This article - published 26th January 2015 in the Dominion Post, Culture section - was not published online on Stuff, so here it is. The top image is just the text, the other shows the page layout. Click on images for bigger versions.
The photography of Chris Corson-Scott is masterly in a very quiet way. At twenty-nine, he already has a serious body of work to his credit -- not a large body, that would be asking too much, but work of an extremely high level as regards that elusive marker, "quality." Take for example a recent photograph, "Rain Over a Development on the Whangaparaoa Peninsula" (2014). Everything about it seems exactly right: the viewpoint, which brilliantly includes the red and white traffic cone at the left, effectively nailing down the left-hand margin of the image (important, because the drift of the image is to the right); the registration of the light (suggesting late afternoon, though in fact it is earlier, following a rainstorm, with a drizzle still falling), the clouds, the surface of the water to the right reflecting roseate sky (more water beyond the right-hand edge, of course, but the need to include the traffic cone meant that it had to be elided); the choice of distance, neither near nor far, from the cerulean excavator anchoring the composition even as it sits temporarily abandoned just below the centre of the image; four mysterious dark fences running across the grass beyond the excavator from left to right, far to near (slow to declare themselves but providing an element of structure that turns out to be indispensable); trees, houses, a further development (a town or suburb), low irregular hills along the horizon; and in the near foreground the sharp-focus clarity of the road-in-the-making waiting for its tarmac as well as of the ungraded earth to the right. The sense of detail, too, is superb, yielding a wealth of visual and textural information that somehow never swamps the sense of a calm and confident formal imagination organizing the picture as a whole simply by the power of an intelligent, refined, and mature artist's gaze.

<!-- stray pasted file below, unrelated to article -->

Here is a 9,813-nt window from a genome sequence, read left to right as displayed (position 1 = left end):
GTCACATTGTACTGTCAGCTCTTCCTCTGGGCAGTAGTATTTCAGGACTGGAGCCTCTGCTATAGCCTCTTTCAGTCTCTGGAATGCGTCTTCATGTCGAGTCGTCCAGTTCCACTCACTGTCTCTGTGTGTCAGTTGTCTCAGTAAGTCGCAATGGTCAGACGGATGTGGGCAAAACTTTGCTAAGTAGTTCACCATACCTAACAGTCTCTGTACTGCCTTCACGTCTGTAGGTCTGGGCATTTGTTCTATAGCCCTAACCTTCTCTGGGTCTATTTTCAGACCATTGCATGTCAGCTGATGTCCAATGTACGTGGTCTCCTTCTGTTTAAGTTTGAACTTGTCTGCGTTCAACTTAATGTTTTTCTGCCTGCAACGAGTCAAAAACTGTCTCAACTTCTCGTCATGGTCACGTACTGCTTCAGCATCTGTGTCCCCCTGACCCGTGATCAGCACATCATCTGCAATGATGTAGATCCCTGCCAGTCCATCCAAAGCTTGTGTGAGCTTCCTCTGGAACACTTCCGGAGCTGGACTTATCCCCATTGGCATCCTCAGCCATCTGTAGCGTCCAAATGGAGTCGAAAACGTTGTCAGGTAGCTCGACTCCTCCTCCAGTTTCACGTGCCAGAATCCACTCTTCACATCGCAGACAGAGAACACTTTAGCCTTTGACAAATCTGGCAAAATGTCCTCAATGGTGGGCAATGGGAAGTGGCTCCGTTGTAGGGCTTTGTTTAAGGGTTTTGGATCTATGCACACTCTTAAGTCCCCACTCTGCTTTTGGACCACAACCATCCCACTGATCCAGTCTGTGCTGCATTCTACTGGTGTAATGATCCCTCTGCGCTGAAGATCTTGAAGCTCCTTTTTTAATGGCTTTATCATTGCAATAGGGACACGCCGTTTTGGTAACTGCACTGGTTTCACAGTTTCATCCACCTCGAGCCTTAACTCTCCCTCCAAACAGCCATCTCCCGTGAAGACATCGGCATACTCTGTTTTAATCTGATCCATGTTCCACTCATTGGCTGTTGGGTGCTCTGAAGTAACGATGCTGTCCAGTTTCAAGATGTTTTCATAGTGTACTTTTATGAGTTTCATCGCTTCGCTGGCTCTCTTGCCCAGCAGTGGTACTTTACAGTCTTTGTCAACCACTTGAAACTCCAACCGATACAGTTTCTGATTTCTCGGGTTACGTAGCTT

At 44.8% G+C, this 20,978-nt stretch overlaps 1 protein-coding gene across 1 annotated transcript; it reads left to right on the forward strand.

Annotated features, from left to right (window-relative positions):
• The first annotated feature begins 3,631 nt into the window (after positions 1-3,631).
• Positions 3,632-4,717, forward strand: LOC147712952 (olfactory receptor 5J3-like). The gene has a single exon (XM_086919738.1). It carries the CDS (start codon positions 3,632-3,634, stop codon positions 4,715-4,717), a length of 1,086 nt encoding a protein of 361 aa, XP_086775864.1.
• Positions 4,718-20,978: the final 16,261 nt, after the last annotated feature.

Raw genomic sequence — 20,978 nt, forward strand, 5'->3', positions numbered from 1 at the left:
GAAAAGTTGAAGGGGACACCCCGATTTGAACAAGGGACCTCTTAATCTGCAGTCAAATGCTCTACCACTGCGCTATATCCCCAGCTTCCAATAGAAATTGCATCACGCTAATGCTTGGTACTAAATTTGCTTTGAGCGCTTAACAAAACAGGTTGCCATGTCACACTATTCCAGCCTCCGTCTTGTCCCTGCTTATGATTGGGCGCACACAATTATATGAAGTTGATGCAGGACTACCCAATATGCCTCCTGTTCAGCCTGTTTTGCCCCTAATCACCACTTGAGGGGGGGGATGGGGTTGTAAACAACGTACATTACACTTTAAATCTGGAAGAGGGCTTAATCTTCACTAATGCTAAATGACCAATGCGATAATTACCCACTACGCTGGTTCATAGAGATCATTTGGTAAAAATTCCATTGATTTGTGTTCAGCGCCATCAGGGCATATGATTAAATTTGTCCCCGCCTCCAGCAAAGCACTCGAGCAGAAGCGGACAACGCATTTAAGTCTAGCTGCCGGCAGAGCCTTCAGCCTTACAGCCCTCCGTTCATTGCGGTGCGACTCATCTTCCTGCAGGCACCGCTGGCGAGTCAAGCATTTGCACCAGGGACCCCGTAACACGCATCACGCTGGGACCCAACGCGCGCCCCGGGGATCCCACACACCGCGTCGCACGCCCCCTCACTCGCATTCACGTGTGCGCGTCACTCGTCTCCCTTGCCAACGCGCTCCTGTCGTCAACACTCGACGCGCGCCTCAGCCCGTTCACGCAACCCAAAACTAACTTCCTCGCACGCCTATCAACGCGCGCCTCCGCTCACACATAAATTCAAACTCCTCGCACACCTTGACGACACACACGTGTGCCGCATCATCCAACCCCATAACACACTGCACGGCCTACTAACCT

- Michael Fried
Michael Fried is J.R. Herbert Boone Professor of Humanities and the History of Art at the Johns Hopkins University, Baltimore, USA. He is a contributor to Artforum, and the author of numerous books including Art and Objecthood; Absorption and Theatricality; Manet’s Modernism; Why Photography Matters as Art as Never Before; and Four Honest Outlaws: Sala, Ray, Marioni, Gordon.
Chris Corson-Scott lives and works in Auckland New Zealand. He has exhibited widely in Auckland, and internationally. Selected exhibitions include Kinder’s Presence (2013-14) at Auckland Art Gallery Toi o Tamaki; History in the Taking: 40 Years of PhotoForum (2014) at The University of Auckland’s Gus Fisher Gallery; My Place (2013) at the Pingyao International Photography Festival, China; Recent Auckland Photography (2013) at North Art; and solo exhibitions at Trish Clark Gallery, New Photographs (2014-15); the artist-run space Snake Pit, New Photographs (2012); and Photographs (2011) at Wallace Art Centre. With art historian Edward Hanfling, he is the co-author of Pictures They Want to Make: Recent Auckland Photography (Photoforum, Auckland: 2013).
And here is an excerpt from my own review of 'Pictures they want to make: Recent Auckland photography':
"Chris Corson-Scott’s images are the highlight for me so far. The quality! I have alas not seen the exhibition that this book accompanies (I'm only reviewing the book here), but I would really like to view these photographs full scale. They are like German objective photography but with warmth, population, and tons and tons of South Pacific light. Great photographers such as Andreas Gursky and Thomas Ruff might blanch at such contrasty conditions, but Corson-Scott has harvested the light and served it to us as a banquet. The works have a melancholy that is more subtle than Gregory Crewdson’s (currently on show at the Wellington City Gallery, and which are also large-scale prints of the highest photographic quality). Bring this show to Wellington, too, please!"
Photography Matters II